Minasian, L. M. et al. Hemorrhagic tumour necrosis during a pilot trial of tumour necrosis factor-α and anti-GD3 ganglioside monoclonal antibody in patients with metastatic melanoma. Blood 83, 56–64 (1994).
Feagan, B. G. et al. Treatment of ulcerative colitis with a humanized antibody to the α4β7 integrin. N. Engl. J. Med. 352, 2499–2507 (2005).
Berger, J. R. & Koralnik, I. J. Progressive multifocal leukoencephalopathy and natalizumab — unforeseen consequences. N. Engl. J. Med. 353, 414–416 (2005).
Langer-Gould, A., Atlas, S. W., Green, A. J., Bollen, A. W. & Pelletier, D. Progressive multifocal leukoencephalopathy in a patient treated with natalizumab. N. Engl. J. Med. 353, 375–381 (2005).
Kleinschmidt-DeMasters, B. K. & Tyler, K. L. Progressive multifocal leukoencephalopathy complicating treatment with natalizumab and interferon β-1a for multiple sclerosis. N. Engl. J. Med. 353, 369–374 (2005).
Luisetti, M. et al. MR889, a neutrophil elastase inhibitor, in patients with chronic obstructive pulmonary disease: a double-blind, randomized, placebo-controlled clinical trial. Eur. Respir. J. 9, 1482–1486 (1996).
de Garavilla, L. et al. A novel, potent dual inhibitor of the leukocyte proteases cathepsin G and chymase: molecular mechanisms and anti-inflammatory activity in vivo. J. Biol. Chem. 280, 18001–18007 (2005).
I thank A. Ding, M. Fuortes, W. A. Muller and J. Upshaw for critical reviews and apologize that the scope of the topic prevented citation of many important studies. The Department of Microbiology and Immunology acknowledges the support of the William Randolph Hearst Foundation.
The author declares no competing financial interests.
- Danger theory
A theory that the trigger for mounting an immune response consists of an injury to host cells, resulting in the release of alarm signals that activate antigen-presenting cells.
- Pattern-recognition theory
A theory that the trigger for mounting an immune response consists of the recognition of 'microbial non-self' molecules by receptors expressed by innate immune cells.
A dendritic-cell-attracting chemokine that is generated by neutrophil-dependent proteolytic activation of its precursor. Chemerin does not yet have a 'chemokine ligand' designation.
- Plasmacytoid DCs
Immature dendritic cells (DCs) with a morphology resembling that of plasma cells. Plasmacytoid DCs produce type I interferons in response to viral infection.
A collection of liquefied tissue containing many living or dead neutrophils and bacteria.
- Latent form
A form in which activity is not yet expressed, pending activation by an event such as redistribution from a particular compartment or proteolytic processing.
Biologically active compounds that are primarily derived from arachidonic acid, in part through cyclooxygenases and lipoxygenases, including prostaglandins, prostacyclins, thromboxanes, leukotrienes and lipoxins.
- Reduction of oxygen
Donation of electrons to molecular oxygen. Donation of up to three electrons gives rise to reactive oxygen intermediates (ROIs), whereas donation of four electrons gives rise to water. The term 'intermediate' in ROI refers to oxygen whose reduction state is intermediate between that of oxygen (O2) and water (H2O).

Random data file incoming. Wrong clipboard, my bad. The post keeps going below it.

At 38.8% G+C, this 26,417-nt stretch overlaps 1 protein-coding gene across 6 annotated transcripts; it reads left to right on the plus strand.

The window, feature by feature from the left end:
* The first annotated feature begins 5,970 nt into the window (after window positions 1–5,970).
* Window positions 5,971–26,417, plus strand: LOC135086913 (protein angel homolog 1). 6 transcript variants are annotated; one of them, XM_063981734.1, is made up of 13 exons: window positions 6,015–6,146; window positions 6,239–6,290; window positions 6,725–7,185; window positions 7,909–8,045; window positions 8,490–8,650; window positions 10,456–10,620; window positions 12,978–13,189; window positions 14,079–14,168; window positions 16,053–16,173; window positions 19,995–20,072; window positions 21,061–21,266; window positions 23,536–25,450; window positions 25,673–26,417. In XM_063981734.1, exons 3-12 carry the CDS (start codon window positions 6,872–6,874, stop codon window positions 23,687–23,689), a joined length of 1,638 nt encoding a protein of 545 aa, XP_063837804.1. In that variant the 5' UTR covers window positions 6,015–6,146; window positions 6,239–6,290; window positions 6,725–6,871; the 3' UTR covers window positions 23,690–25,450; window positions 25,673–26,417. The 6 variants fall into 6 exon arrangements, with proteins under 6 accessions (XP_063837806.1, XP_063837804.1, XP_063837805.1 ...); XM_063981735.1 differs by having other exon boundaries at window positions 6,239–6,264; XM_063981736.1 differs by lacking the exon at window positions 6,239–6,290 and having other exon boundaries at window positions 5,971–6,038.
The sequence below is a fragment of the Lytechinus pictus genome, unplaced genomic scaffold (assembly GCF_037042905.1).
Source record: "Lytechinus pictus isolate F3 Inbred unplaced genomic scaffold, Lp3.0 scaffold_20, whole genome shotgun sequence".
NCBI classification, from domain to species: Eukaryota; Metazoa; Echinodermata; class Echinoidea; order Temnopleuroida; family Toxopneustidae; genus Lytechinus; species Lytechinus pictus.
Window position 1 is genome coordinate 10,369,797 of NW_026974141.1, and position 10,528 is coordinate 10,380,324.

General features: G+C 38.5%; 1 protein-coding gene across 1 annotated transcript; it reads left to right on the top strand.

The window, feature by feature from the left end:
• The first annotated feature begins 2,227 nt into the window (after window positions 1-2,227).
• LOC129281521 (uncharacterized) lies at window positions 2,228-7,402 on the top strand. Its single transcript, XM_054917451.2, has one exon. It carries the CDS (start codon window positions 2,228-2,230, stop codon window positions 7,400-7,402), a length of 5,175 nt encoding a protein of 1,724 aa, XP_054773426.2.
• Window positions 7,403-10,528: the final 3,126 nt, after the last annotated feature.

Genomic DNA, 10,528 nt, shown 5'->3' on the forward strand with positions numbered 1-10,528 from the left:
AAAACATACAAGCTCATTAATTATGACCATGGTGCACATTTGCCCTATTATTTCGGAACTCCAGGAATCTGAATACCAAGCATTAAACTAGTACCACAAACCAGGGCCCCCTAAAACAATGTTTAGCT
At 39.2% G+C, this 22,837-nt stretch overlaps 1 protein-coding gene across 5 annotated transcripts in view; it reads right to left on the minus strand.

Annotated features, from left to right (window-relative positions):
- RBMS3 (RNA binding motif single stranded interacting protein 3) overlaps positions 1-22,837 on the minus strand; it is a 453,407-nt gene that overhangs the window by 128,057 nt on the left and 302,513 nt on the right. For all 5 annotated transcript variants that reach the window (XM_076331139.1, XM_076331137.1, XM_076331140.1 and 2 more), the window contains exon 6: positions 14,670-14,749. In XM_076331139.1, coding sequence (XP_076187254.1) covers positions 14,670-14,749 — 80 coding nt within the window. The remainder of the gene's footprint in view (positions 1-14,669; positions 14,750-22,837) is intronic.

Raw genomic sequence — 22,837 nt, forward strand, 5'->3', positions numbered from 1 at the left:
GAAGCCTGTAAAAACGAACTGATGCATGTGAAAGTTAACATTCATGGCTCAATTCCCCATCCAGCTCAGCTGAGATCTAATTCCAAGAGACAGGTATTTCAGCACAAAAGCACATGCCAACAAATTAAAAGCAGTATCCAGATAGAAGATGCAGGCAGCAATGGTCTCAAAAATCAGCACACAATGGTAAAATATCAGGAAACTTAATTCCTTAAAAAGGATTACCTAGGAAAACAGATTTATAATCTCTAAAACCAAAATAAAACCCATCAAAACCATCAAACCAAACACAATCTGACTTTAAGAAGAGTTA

A lipid whose exposure on the outer leaflet of the plasma membrane generally correlates with apoptosis of the cell and promotes its uptake by other cells.
Low-molecular-weight bacterial compounds that chelate iron and deliver it to the bacterium through specific receptors.
Staining with azure (blue) components of the Romanowski-type stains used in standard evaluations of haematological specimens. In neutrophils, the earliest-formed set of granules, which contain many antibiotic proteins and proteases, are azurophilic.
A fungal metabolite that inhibits actin polymerization. Cytochalasin has been widely used in vitro to promote activation of neutrophils studied in suspension.
- Flavoprotein inhibitor
A compound that inhibits enzymes whose activity depends on their flavin cofactor(s). Diphenylene iodonium does so through its structural resemblance to a portion of the flavin molecule.
One of many small zones that form at the surface of a leukocyte as it adheres to a substratum, where integrins, integrin-binding proteins and termini of actin microfilaments cluster.
Linked with N-acetylneuraminic acid.
- Tumour-lysis syndrome
The immediate medical consequences of rapid destruction of large numbers of tumour cells, including the release of their intracellular potassium ions.
- Leukocyte-adhesion deficiency
(LAD). A rare hereditary disease that is characterized by recurrent infection and delayed wound healing as a consequence of defective leukocyte adhesion. LAD type I is caused by mutations of β2-integrin; LAD type II is caused by a defect in fucose metabolism that results in a failure to express sialyl-Lewis X, the ligand for endothelial-cell (E)-selectin and platelet (P)-selectin.
- Chronic granulomatous disease
A genetic deficiency of phagocyte oxidase (phox), associated with recurrent, life-threatening bacterial and fungal infections.
About this article
Cite this article
Nathan, C. Neutrophils and immunity: challenges and opportunities. Nat Rev Immunol 6, 173–182 (2006). https://doi.org/10.1038/nri1785
Impairment of neutrophil functions and homeostasis in COVID-19 patients: association with disease severity
Critical Care (2022)
Single-cell analysis of skin immune cells reveals an Angptl4-ifi20b axis that regulates monocyte differentiation during wound healing
Cell Death & Disease (2022)
Possible Interaction of Nonsteroidal Anti-inflammatory Drugs Against NF-κB- and COX-2-Mediated Inflammation: In Silico Probe
Applied Biochemistry and Biotechnology (2022)
Discover Oncology (2022)
Irish Journal of Medical Science (1971 -) (2022)